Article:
Quality of Life Comparison


If you lived in Cote d'Ivoire instead of Sudan, you would:


be 14.0 times more likely to be living with HIV/AIDS

In Sudan, 0.2% of people are living with AIDS/HIV. In Cote d'Ivoire, that number is 2.8% of people.

live 5.4 years less

In Sudan, the average life expectancy is 64 years (62 years for men, 67 years for women). In Cote d'Ivoire, that number is 59 years (58 years for men, 60 years for women).

be 56.1% more likely to be obese

In Sudan, 6.6% of adults are obese. In Cote d'Ivoire, that number is 10.3% of people.


be 52.0% less likely to be unemployed

In Sudan, 19.6% of adults are unemployed. In Cote d'Ivoire, that number is 9.4%.

make 15.2% less money

Sudan has a GDP per capita of $4,600, while in Cote d'Ivoire, the GDP per capita is $3,900.


be 43.2% less likely to be literate

In Sudan, the literacy rate is 75.9%. In Cote d'Ivoire, it is 43.1%.

be 2.1 times more likely to die during childbirth

In Sudan, approximately 311.0 women per 1,000 births die during labor. In Cote d'Ivoire, 645.0 women do.

be 14.3% more likely to die during infancy

In Sudan, approximately 48.8 children die before they reach the age of one. In Cote d'Ivoire, on the other hand, 55.8 children do.

Basic Needs

be 47.6% more likely to have access to improved drinking water

In Sudan, approximately 56% of people have improved drinking water access (66% in urban areas, and 50% in rural areas). In Cote d'Ivoire, that number is 82% of people on average (93% in urban areas, and 69% in rural areas).

be 25.7% less likely to have access to electricity

In Sudan, 35% of people have electricity access (63% in urban areas, and 21% in rural areas). In Cote d'Ivoire, that number is 26% of people on average (42% in urban areas, and 8% in rural areas).


spend 32.1% less on healthcare

Sudan spends 8.4% of its total GDP on healthcare. In Cote d'Ivoire, that number is 5.7% of GDP.

spend 2.2 times more on education

Sudan spends 2.2% of its total GDP on education. Cote d'Ivoire spends 4.8% of total GDP on education.


see 39.6% less coastline

Sudan has a total of 853 km of coastline. In Cote d'Ivoire, that number is 515 km.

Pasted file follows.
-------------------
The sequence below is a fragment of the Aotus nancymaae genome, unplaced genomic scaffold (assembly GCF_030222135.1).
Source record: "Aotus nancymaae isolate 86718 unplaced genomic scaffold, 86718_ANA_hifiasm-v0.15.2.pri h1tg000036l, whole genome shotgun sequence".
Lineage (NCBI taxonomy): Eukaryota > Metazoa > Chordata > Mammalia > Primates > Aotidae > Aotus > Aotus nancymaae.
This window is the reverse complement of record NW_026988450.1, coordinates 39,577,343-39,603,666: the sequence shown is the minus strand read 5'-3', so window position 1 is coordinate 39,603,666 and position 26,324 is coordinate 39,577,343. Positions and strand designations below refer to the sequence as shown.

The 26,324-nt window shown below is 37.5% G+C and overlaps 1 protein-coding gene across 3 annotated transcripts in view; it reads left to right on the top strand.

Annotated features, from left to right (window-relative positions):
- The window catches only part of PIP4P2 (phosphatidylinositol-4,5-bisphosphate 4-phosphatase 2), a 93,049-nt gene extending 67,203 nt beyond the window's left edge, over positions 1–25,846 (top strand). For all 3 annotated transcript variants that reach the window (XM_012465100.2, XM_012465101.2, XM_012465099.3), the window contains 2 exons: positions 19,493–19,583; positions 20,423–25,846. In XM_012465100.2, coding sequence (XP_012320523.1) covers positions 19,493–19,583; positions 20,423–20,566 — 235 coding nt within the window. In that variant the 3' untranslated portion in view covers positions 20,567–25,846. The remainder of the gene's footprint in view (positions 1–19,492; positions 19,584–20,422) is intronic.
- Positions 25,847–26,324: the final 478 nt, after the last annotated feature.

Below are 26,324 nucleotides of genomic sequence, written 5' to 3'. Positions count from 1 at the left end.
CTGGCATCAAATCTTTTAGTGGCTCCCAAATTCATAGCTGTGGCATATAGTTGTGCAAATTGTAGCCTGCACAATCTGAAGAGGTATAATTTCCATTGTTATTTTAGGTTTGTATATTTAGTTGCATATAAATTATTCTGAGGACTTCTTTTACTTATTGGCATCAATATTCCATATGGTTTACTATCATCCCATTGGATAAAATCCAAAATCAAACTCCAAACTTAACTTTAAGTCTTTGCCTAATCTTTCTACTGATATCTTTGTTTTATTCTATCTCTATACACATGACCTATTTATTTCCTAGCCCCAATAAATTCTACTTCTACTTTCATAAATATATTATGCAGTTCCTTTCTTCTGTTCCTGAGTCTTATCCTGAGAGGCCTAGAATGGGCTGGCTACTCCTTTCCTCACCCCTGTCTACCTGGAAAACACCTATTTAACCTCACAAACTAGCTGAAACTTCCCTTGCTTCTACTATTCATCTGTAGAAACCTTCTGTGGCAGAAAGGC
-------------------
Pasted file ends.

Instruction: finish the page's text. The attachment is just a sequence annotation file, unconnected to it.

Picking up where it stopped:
Cote d'Ivoire: At a glance

Cote d'Ivoire is a sovereign country in Africa, with a total land area of approximately 318,003 sq km. Close ties to France following independence in 1960, the development of cocoa production for export, and foreign investment all made Cote d'Ivoire one of the most prosperous of the West African states but did not protect it from political turmoil. In December 1999, a military coup - the first ever in Cote d'Ivoire's history - overthrew the government. Junta leader Robert GUEI blatantly rigged elections held in late 2000 and declared himself the winner. Popular protest forced him to step aside and brought Laurent GBAGBO into power. Ivorian dissidents and disaffected members of the military launched a failed coup attempt in September 2002 that developed into a rebellion and then a civil war. The war ended in 2003 with a cease fire that left the country divided with the rebels holding the north, the government the south, and peacekeeping forces a buffer zone between the two. In March 2007, President GBAGBO and former New Forces rebel leader Guillaume SORO signed an agreement in which SORO joined GBAGBO's government as prime minister and the two agreed to reunite the country by dismantling the buffer zone, integrating rebel forces into the national armed forces, and holding elections. Difficulties in preparing electoral registers delayed balloting until 2010. In November 2010, Alassane Dramane OUATTARA won the presidential election over GBAGBO, but GBAGBO refused to hand over power, resulting in a five-month stand-off. In April 2011, after widespread fighting, GBAGBO was formally forced from office by armed OUATTARA supporters with the help of UN and French forces. Several thousand UN peacekeepers and several hundred French troops remain in Cote d'Ivoire to support the transition process. OUATTARA is focused on rebuilding the country's infrastructure and military after the five months of post-electoral fighting and faces ongoing threats from GBAGBO supporters, many of whom have sought shelter in Ghana. GBAGBO is in The Hague awaiting trial for crimes against humanity.

How big is Cote d'Ivoire compared to Sudan? See an in-depth size comparison.

The statistics on this page were calculated using the following data sources: The World Factbook.


Join the Elsewhere community and ask a question about Cote d'Ivoire. It's a free, question-and-answer based forum to discuss what life is like in countries and cities around the world.

Share this